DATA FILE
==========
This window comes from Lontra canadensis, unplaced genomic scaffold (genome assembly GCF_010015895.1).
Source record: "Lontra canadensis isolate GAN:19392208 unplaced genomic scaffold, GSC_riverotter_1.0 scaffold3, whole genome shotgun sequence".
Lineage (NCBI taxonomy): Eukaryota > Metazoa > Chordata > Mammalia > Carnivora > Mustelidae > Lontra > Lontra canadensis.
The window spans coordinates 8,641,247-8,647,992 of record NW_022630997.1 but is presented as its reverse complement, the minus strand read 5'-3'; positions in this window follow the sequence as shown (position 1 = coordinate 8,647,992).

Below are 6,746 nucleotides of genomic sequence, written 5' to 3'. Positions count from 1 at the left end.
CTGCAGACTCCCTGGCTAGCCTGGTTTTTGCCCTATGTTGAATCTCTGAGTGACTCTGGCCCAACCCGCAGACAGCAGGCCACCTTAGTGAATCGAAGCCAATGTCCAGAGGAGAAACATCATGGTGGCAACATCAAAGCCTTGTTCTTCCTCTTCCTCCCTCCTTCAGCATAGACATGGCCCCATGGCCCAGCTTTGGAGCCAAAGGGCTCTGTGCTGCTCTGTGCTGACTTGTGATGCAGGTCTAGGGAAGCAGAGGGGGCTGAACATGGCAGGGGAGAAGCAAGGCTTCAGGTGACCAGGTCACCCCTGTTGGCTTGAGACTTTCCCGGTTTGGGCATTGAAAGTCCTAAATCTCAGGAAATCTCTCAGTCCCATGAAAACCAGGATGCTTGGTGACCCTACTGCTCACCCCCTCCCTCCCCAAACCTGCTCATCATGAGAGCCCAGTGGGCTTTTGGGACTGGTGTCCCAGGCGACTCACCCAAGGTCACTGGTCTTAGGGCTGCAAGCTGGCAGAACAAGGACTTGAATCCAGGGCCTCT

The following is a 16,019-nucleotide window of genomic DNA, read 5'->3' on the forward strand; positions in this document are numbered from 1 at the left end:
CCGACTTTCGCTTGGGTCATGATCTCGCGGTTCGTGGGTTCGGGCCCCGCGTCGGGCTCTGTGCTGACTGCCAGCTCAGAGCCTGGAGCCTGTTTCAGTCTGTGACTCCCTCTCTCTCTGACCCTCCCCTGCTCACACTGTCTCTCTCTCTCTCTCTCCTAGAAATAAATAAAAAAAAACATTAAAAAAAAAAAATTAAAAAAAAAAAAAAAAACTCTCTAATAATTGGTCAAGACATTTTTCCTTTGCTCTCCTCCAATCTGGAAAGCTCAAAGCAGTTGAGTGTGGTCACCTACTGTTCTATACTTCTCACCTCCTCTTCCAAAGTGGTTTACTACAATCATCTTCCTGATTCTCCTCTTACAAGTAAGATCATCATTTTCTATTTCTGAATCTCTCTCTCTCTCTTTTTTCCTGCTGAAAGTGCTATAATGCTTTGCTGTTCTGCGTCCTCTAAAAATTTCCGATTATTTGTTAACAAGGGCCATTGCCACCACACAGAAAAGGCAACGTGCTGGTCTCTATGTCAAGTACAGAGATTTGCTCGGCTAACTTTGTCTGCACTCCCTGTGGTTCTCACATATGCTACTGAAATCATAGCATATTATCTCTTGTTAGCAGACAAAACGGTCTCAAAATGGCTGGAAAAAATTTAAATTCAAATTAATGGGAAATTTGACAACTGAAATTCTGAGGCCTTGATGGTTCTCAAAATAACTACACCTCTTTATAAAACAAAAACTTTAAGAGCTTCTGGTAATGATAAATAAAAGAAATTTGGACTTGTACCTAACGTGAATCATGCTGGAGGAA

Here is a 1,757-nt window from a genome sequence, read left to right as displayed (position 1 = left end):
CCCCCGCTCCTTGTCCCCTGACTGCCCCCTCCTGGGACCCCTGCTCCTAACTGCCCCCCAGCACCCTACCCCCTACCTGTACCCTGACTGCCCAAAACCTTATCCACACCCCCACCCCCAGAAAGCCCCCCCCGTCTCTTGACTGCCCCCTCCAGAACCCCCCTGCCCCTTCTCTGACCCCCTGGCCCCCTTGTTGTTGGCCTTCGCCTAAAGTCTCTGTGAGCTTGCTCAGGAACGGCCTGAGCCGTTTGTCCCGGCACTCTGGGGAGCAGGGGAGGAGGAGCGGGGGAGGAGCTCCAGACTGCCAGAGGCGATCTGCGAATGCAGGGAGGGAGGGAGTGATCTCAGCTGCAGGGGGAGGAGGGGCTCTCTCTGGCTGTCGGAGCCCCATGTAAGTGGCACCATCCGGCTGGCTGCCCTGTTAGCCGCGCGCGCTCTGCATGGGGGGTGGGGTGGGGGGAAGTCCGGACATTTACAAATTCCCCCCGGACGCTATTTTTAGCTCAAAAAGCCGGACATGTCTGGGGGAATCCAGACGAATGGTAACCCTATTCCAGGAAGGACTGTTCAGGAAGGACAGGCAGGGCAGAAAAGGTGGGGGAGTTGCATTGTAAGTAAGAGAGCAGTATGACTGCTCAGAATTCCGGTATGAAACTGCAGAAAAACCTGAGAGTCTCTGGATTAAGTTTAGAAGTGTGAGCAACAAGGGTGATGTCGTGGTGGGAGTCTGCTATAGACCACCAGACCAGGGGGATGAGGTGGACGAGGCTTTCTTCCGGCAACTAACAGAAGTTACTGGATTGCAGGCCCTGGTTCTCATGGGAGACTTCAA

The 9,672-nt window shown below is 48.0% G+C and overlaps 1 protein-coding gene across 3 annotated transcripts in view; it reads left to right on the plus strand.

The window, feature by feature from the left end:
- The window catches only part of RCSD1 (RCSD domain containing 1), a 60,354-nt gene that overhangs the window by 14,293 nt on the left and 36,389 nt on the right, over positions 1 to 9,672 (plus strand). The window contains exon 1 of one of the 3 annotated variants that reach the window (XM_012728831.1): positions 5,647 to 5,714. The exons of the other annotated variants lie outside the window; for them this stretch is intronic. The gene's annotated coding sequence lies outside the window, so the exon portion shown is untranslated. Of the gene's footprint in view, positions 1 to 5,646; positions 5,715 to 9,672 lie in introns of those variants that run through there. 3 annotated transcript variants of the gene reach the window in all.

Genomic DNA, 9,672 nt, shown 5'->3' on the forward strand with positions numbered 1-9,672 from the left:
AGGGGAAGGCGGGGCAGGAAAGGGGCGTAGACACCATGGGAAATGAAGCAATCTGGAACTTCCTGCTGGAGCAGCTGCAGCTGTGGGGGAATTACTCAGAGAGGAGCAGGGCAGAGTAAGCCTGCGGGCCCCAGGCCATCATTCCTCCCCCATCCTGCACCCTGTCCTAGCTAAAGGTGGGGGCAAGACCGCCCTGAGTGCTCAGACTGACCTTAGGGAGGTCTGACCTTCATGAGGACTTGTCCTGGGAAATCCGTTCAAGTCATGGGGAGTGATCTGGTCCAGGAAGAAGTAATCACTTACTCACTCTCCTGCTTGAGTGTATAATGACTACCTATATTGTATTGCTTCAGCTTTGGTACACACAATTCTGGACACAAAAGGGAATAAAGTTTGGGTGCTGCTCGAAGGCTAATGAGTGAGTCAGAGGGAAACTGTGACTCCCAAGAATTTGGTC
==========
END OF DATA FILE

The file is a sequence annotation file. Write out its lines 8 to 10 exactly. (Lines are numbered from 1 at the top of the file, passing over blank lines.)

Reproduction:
CCGACTTTCGCTTGGGTCATGATCTCGCGGTTCGTGGGTTCGGGCCCCGCGTCGGGCTCTGTGCTGACTGCCAGCTCAGAGCCTGGAGCCTGTTTCAGTCTGTGACTCCCTCTCTCTCTGACCCTCCCCTGCTCACACTGTCTCTCTCTCTCTCTCTCCTAGAAATAAATAAAAAAAAACATTAAAAAAAAAAAATTAAAAAAAAAAAAAAAAACTCTCTAATAATTGGTCAAGACATTTTTCCTTTGCTCTCCTCCAATCTGGAAAGCTCAAAGCAGTTGAGTGTGGTCACCTACTGTTCTATACTTCTCACCTCCTCTTCCAAAGTGGTTTACTACAATCATCTTCCTGATTCTCCTCTTACAAGTAAGATCATCATTTTCTATTTCTGAATCTCTCTCTCTCTCTTTTTTCCTGCTGAAAGTGCTATAATGCTTTGCTGTTCTGCGTCCTCTAAAAATTTCCGATTATTTGTTAACAAGGGCCATTGCCACCACACAGAAAAGGCAACGTGCTGGTCTCTATGTCAAGTACAGAGATTTGCTCGGCTAACTTTGTCTGCACTCCCTGTGGTTCTCACATATGCTACTGAAATCATAGCATATTATCTCTTGTTAGCAGACAAAACGGTCTCAAAATGGCTGGAAAAAATTTAAATTCAAATTAATGGGAAATTTGACAACTGAAATTCTGAGGCCTTGATGGTTCTCAAAATAACTACACCTCTTTATAAAACAAAAACTTTAAGAGCTTCTGGTAATGATAAATAAAAGAAATTTGGACTTGTACCTAACGTGAATCATGCTGGAGGAA

Here is a 1,757-nt window from a genome sequence, read left to right as displayed (position 1 = left end):
CCCCCGCTCCTTGTCCCCTGACTGCCCCCTCCTGGGACCCCTGCTCCTAACTGCCCCCCAGCACCCTACCCCCTACCTGTACCCTGACTGCCCAAAACCTTATCCACACCCCCACCCCCAGAAAGCCCCCCCCGTCTCTTGACTGCCCCCTCCAGAACCCCCCTGCCCCTTCTCTGACCCCCTGGCCCCCTTGTTGTTGGCCTTCGCCTAAAGTCTCTGTGAGCTTGCTCAGGAACGGCCTGAGCCGTTTGTCCCGGCACTCTGGGGAGCAGGGGAGGAGGAGCGGGGGAGGAGCTCCAGACTGCCAGAGGCGATCTGCGAATGCAGGGAGGGAGGGAGTGATCTCAGCTGCAGGGGGAGGAGGGGCTCTCTCTGGCTGTCGGAGCCCCATGTAAGTGGCACCATCCGGCTGGCTGCCCTGTTAGCCGCGCGCGCTCTGCATGGGGGGTGGGGTGGGGGGAAGTCCGGACATTTACAAATTCCCCCCGGACGCTATTTTTAGCTCAAAAAGCCGGACATGTCTGGGGGAATCCAGACGAATGGTAACCCTATTCCAGGAAGGACTGTTCAGGAAGGACAGGCAGGGCAGAAAAGGTGGGGGAGTTGCATTGTAAGTAAGAGAGCAGTATGACTGCTCAGAATTCCGGTATGAAACTGCAGAAAAACCTGAGAGTCTCTGGATTAAGTTTAGAAGTGTGAGCAACAAGGGTGATGTCGTGGTGGGAGTCTGCTATAGACCACCAGACCAGGGGGATGAGGTGGACGAGGCTTTCTTCCGGCAACTAACAGAAGTTACTGGATTGCAGGCCCTGGTTCTCATGGGAGACTTCAA